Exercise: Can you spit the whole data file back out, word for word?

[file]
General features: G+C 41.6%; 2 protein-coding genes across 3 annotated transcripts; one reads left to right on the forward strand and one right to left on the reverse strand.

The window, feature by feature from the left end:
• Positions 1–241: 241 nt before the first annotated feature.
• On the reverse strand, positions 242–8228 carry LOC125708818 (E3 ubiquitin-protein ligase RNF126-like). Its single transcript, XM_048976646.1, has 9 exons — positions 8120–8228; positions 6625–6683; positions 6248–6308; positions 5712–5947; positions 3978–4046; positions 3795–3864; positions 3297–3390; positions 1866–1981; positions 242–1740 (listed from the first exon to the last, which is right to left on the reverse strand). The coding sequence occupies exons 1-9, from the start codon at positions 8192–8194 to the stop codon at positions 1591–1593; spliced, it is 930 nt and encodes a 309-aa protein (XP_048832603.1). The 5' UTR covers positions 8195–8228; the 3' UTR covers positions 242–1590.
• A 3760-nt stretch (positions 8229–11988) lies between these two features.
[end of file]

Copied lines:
General features: G+C 41.6%; 2 protein-coding genes across 3 annotated transcripts; one reads left to right on the forward strand and one right to left on the reverse strand.

The window, feature by feature from the left end:
• Positions 1–241: 241 nt before the first annotated feature.
• On the reverse strand, positions 242–8228 carry LOC125708818 (E3 ubiquitin-protein ligase RNF126-like). Its single transcript, XM_048976646.1, has 9 exons — positions 8120–8228; positions 6625–6683; positions 6248–6308; positions 5712–5947; positions 3978–4046; positions 3795–3864; positions 3297–3390; positions 1866–1981; positions 242–1740 (listed from the first exon to the last, which is right to left on the reverse strand). The coding sequence occupies exons 1-9, from the start codon at positions 8192–8194 to the stop codon at positions 1591–1593; spliced, it is 930 nt and encodes a 309-aa protein (XP_048832603.1). The 5' UTR covers positions 8195–8228; the 3' UTR covers positions 242–1590.
• A 3760-nt stretch (positions 8229–11988) lies between these two features.